• EcoPhysioMichelle

    Isn’t it impossible to clone someone from a genotype anyway? Wouldn’t you need the full sequence?

  • Zachary Kurtz

    Do those anti-human cloning people even realize that identical twins have the same genomes? Also, do they know that the clones embryo would still have to gestate in a womb?

    If they do, the obvious [weak] religious argument is the only objection that remains.

  • Joshua Zelinsky

    Two (possibly ignorant) questions:

    1) At this point can we clone male mammals with the same mitochondrial DNA as the original? Given how the standard process works my guess would be no.

    2) Does cloning preserve epigenetic information? (Again my guess would be no, but I suspect that this one has a more complicated answer).

    While I can’t see any compelling philosophical justification for rules against cloning people without their consent, there may be policy reasons. One issue that will certainly come up when we start cloning people is who the clone”s legal guardians are. Both the genetic precursor and the person’s who womb the embryo grows in are reasonable defaults. However, if people are free to clone someone else without their consent, making them a default guardian would not be a reasonable policy. If however we want to just make whoever commissioned the clone the person responsible then that removes most of these issues.

    (Btw, John, are you just going to continue to assert that no one has a right to clone Razib or are you going to give something resembling an actual argument. Because right now, listening to you is making me much more inclined to make a few little Razibs once the technology is cheap enough.)

  • Leviticus

    Atavistic fear of clones makes as much sense as ancient superstitions regarding twins and albinos. Put ’em to death or use them in making talismans. What would these people do if confronted with a full-grown person who was a clone? Take him/her to the edge of the village, stone him/her and thereby crush the evil out of the heart of Israel?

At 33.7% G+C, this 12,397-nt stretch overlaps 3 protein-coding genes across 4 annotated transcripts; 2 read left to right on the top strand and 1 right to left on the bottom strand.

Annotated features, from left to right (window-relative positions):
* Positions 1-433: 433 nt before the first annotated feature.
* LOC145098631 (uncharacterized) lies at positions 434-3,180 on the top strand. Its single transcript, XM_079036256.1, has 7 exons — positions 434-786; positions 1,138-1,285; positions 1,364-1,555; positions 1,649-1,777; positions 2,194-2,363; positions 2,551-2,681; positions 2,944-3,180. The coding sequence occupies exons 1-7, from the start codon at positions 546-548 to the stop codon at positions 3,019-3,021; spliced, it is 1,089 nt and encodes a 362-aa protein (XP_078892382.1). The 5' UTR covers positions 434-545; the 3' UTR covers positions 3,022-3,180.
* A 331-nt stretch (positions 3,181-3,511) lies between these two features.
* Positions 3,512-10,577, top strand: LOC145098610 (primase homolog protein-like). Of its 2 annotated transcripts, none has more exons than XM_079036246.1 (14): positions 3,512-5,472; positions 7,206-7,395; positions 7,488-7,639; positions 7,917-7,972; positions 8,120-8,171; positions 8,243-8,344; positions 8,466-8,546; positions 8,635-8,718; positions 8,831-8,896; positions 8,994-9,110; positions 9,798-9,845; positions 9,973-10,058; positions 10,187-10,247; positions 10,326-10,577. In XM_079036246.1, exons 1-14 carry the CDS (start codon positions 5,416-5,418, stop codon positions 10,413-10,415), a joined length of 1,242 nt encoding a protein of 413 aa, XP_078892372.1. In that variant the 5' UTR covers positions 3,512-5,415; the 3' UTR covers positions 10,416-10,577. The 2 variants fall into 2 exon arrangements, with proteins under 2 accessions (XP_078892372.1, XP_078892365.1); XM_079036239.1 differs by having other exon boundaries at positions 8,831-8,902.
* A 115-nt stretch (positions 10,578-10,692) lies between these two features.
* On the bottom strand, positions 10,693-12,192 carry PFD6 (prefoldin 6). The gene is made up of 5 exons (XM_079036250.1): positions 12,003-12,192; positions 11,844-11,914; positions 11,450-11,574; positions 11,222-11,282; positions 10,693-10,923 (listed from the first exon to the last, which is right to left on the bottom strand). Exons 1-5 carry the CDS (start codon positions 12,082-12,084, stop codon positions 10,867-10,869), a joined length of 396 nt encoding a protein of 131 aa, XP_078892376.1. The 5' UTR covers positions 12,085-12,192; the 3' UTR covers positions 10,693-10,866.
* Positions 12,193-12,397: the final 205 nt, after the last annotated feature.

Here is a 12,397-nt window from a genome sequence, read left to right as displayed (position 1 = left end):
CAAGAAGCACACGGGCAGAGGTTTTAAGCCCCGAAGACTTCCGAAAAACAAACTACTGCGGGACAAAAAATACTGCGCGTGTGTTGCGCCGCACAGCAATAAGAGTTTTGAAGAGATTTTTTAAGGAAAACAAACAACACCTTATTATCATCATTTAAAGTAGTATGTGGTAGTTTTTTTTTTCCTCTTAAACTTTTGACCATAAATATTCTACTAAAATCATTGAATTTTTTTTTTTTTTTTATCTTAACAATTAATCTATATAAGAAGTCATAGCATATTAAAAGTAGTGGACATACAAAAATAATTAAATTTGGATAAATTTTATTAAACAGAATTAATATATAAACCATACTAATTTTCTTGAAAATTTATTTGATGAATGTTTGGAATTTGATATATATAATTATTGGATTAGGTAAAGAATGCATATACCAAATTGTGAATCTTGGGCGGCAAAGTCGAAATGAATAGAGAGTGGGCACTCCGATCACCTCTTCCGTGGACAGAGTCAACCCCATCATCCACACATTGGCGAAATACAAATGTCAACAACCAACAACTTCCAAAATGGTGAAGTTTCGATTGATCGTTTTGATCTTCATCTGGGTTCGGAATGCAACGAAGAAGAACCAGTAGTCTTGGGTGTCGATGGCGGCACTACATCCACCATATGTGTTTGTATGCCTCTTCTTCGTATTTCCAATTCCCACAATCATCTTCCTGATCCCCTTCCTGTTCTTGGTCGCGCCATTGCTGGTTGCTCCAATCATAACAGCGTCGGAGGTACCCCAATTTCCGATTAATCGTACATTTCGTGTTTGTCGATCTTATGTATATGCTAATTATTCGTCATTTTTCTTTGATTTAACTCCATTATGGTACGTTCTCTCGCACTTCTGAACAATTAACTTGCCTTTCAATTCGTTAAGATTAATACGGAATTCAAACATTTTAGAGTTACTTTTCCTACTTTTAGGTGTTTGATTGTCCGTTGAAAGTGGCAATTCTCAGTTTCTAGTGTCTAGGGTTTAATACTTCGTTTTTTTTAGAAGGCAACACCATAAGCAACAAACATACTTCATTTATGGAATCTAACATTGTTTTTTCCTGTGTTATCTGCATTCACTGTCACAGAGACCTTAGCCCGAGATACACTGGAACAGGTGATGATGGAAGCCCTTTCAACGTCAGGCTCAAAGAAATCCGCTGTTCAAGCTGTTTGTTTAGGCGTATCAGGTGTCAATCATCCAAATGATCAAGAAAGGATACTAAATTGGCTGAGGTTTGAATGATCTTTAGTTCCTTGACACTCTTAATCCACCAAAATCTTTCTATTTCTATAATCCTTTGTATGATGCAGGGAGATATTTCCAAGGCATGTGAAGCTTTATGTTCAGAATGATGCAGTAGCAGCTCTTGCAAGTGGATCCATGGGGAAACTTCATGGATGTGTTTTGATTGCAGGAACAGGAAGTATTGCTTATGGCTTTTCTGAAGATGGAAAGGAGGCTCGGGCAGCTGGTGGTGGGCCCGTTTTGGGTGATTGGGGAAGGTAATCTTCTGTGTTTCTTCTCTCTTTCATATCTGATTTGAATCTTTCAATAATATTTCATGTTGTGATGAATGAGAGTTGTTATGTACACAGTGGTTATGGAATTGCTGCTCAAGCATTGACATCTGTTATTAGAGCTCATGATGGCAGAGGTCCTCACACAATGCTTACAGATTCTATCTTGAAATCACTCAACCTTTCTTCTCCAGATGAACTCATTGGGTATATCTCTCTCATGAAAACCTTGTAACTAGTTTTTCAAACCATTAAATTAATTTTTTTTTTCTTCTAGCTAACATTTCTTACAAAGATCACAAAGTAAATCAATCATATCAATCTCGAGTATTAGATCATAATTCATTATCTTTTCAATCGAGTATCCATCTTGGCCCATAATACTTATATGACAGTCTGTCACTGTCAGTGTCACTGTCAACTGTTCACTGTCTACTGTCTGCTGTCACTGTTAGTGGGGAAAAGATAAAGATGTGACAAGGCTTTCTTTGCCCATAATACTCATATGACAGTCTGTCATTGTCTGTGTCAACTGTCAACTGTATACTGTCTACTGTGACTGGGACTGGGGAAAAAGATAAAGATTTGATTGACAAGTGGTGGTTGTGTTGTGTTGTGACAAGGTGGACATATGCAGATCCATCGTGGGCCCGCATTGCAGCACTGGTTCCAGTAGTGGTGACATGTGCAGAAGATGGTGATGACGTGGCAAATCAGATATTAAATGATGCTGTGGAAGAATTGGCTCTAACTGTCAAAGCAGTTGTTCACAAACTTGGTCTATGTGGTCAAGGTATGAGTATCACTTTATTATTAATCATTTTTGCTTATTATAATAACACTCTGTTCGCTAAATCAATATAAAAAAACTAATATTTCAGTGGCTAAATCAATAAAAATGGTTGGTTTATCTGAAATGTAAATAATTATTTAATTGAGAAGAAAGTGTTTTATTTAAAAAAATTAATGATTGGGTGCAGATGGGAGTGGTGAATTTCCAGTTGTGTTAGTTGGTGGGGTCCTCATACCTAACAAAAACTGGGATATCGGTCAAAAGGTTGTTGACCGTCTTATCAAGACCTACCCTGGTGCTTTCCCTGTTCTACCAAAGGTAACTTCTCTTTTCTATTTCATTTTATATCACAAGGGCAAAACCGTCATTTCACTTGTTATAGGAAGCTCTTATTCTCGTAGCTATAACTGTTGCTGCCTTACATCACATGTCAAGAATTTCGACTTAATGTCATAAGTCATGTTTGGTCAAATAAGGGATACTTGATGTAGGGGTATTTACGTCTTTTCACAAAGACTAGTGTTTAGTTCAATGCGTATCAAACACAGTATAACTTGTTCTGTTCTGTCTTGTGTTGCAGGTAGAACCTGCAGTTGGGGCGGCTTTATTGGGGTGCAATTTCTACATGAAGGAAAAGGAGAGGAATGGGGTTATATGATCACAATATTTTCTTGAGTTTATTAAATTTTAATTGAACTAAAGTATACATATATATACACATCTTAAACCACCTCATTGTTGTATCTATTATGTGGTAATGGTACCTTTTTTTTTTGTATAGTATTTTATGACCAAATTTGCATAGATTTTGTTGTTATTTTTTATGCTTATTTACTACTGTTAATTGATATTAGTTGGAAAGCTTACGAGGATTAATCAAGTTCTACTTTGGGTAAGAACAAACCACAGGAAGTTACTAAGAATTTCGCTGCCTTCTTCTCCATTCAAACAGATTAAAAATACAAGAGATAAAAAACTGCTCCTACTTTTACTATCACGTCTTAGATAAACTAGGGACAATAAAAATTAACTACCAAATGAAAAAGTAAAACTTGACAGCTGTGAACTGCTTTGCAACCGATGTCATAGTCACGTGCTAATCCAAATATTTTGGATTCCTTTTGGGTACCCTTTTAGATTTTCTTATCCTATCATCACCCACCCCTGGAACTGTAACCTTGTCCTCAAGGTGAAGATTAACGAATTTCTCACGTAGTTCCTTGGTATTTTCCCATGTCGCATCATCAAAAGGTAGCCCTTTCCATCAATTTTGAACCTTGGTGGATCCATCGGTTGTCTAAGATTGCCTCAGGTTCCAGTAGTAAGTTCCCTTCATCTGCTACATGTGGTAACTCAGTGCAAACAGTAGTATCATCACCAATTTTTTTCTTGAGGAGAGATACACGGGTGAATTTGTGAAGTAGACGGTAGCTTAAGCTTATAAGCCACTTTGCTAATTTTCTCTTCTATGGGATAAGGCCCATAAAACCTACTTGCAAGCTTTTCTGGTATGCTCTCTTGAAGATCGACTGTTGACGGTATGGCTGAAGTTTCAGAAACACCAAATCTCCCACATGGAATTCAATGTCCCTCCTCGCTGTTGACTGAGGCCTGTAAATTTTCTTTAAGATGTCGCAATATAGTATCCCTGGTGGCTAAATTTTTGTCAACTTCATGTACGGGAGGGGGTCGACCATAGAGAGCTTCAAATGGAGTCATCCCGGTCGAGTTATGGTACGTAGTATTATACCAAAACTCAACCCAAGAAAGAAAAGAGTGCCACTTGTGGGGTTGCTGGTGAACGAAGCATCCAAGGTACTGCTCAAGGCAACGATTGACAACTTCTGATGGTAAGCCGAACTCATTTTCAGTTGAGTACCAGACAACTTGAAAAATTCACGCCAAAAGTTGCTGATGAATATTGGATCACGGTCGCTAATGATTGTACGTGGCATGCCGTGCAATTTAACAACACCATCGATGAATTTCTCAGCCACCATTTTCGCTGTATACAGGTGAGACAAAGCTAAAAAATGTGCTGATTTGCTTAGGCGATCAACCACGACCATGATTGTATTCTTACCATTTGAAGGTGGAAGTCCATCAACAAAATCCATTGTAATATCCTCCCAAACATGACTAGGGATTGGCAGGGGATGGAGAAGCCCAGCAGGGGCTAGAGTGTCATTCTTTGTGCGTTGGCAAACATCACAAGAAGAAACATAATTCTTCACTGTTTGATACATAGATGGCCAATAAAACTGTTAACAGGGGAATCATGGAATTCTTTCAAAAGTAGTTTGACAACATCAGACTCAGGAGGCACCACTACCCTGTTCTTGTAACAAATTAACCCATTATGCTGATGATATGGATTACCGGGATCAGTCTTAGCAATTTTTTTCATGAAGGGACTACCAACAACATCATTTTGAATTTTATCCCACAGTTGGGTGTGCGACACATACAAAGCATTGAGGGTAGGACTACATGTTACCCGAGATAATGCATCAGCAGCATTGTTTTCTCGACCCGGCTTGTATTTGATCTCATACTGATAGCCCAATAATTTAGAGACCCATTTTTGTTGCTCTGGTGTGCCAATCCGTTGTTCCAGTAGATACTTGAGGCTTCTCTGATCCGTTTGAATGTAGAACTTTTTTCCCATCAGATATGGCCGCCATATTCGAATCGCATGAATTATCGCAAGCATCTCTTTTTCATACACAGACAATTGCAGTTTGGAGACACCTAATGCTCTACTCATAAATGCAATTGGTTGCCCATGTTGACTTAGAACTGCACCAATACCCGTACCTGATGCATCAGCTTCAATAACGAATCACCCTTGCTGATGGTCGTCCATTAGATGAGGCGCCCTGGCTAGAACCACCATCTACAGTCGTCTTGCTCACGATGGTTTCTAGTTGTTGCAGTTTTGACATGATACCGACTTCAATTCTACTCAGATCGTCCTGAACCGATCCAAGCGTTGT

I wish we had a contemporary Sir. James George Frazer to write something about the anti-science types, complete with colorful accounts linking their everyday activities to Attys rites.

  • Pingback: Think twins! - Discover Magazine (blog) | Clone Post()

  • Chris

    Unfortunately, John Howard has taken a position that would actually set a precedent 180-degrees from where he would like to see society. If it were firmly established that there was no “right” to create a person with a specified unique genome, it wouldn’t be long before the courts would find that there was no “right” to create someone with an unspecified unique genome–i.e., no right to mating. The road to controlled cloning is the road to controlled reproduction.

    The correct view is Razib’s: genes are not magic. Seeking to mold moral behavior by controlling gene expression is mistaken. For people like John and I who have a visceral dislike for an imagined “island of Dr. Moreau” future, it is tempting to be in favor of regulation. But the only rights we should recognize are those of a person to have access to and control of their own body (John, I am pro-life. Don’t get your panties in a bunch over this statement).

  • Katharine

    Why am I unsurprised that two men who are super-fussy about reproduction – and these people are almost always men, don’t get me wrong, you rarely see women getting high-strung about any of this – are against my right to choose?

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About Razib Khan

I have degrees in biology and biochemistry, a passion for genetics, history, and philosophy, and shrimp is my favorite food. In relation to nationality I'm a American Northwesterner, in politics I'm a reactionary, and as for religion I have none (I'm an atheist). If you want to know more, see the links at